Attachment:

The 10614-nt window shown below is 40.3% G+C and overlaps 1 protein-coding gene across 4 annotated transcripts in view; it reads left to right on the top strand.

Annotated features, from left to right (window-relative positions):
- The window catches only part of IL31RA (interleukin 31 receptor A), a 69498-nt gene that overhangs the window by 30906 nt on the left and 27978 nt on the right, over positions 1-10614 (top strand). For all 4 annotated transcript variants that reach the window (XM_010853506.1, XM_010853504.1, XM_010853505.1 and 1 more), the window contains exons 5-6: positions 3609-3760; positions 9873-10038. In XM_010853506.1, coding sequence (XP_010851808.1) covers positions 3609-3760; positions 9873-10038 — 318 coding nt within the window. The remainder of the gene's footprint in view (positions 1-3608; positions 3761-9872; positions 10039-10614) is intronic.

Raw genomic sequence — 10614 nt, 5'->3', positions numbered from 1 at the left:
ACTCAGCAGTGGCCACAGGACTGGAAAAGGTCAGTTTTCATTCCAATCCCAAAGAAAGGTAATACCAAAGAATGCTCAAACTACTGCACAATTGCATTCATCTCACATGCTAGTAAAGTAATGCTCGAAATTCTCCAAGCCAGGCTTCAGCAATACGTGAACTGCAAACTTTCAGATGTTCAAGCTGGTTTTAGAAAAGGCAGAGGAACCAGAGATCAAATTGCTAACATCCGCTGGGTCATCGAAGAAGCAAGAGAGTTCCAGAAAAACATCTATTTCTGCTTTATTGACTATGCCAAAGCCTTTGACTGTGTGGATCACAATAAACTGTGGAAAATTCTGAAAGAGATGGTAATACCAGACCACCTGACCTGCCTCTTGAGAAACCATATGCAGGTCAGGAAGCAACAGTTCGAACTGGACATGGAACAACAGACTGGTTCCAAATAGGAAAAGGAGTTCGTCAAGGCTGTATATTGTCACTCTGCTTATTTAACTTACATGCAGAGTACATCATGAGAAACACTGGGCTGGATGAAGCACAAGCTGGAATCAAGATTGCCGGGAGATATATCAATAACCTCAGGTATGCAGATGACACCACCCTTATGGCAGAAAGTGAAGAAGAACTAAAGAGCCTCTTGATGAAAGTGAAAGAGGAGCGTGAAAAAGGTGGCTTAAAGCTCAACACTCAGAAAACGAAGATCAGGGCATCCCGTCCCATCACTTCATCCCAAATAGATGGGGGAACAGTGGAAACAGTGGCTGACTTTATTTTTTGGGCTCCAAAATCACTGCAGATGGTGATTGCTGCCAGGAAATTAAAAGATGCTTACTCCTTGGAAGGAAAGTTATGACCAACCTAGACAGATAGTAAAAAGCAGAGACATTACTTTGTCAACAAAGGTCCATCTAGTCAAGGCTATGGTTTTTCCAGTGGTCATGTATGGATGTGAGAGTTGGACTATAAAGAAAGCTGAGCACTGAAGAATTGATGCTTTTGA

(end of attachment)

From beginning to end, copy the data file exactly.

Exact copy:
The 10614-nt window shown below is 40.3% G+C and overlaps 1 protein-coding gene across 4 annotated transcripts in view; it reads left to right on the top strand.

Annotated features, from left to right (window-relative positions):
- The window catches only part of IL31RA (interleukin 31 receptor A), a 69498-nt gene that overhangs the window by 30906 nt on the left and 27978 nt on the right, over positions 1-10614 (top strand). For all 4 annotated transcript variants that reach the window (XM_010853506.1, XM_010853504.1, XM_010853505.1 and 1 more), the window contains exons 5-6: positions 3609-3760; positions 9873-10038. In XM_010853506.1, coding sequence (XP_010851808.1) covers positions 3609-3760; positions 9873-10038 — 318 coding nt within the window. The remainder of the gene's footprint in view (positions 1-3608; positions 3761-9872; positions 10039-10614) is intronic.

Raw genomic sequence — 10614 nt, 5'->3', positions numbered from 1 at the left:
ACTCAGCAGTGGCCACAGGACTGGAAAAGGTCAGTTTTCATTCCAATCCCAAAGAAAGGTAATACCAAAGAATGCTCAAACTACTGCACAATTGCATTCATCTCACATGCTAGTAAAGTAATGCTCGAAATTCTCCAAGCCAGGCTTCAGCAATACGTGAACTGCAAACTTTCAGATGTTCAAGCTGGTTTTAGAAAAGGCAGAGGAACCAGAGATCAAATTGCTAACATCCGCTGGGTCATCGAAGAAGCAAGAGAGTTCCAGAAAAACATCTATTTCTGCTTTATTGACTATGCCAAAGCCTTTGACTGTGTGGATCACAATAAACTGTGGAAAATTCTGAAAGAGATGGTAATACCAGACCACCTGACCTGCCTCTTGAGAAACCATATGCAGGTCAGGAAGCAACAGTTCGAACTGGACATGGAACAACAGACTGGTTCCAAATAGGAAAAGGAGTTCGTCAAGGCTGTATATTGTCACTCTGCTTATTTAACTTACATGCAGAGTACATCATGAGAAACACTGGGCTGGATGAAGCACAAGCTGGAATCAAGATTGCCGGGAGATATATCAATAACCTCAGGTATGCAGATGACACCACCCTTATGGCAGAAAGTGAAGAAGAACTAAAGAGCCTCTTGATGAAAGTGAAAGAGGAGCGTGAAAAAGGTGGCTTAAAGCTCAACACTCAGAAAACGAAGATCAGGGCATCCCGTCCCATCACTTCATCCCAAATAGATGGGGGAACAGTGGAAACAGTGGCTGACTTTATTTTTTGGGCTCCAAAATCACTGCAGATGGTGATTGCTGCCAGGAAATTAAAAGATGCTTACTCCTTGGAAGGAAAGTTATGACCAACCTAGACAGATAGTAAAAAGCAGAGACATTACTTTGTCAACAAAGGTCCATCTAGTCAAGGCTATGGTTTTTCCAGTGGTCATGTATGGATGTGAGAGTTGGACTATAAAGAAAGCTGAGCACTGAAGAATTGATGCTTTTGA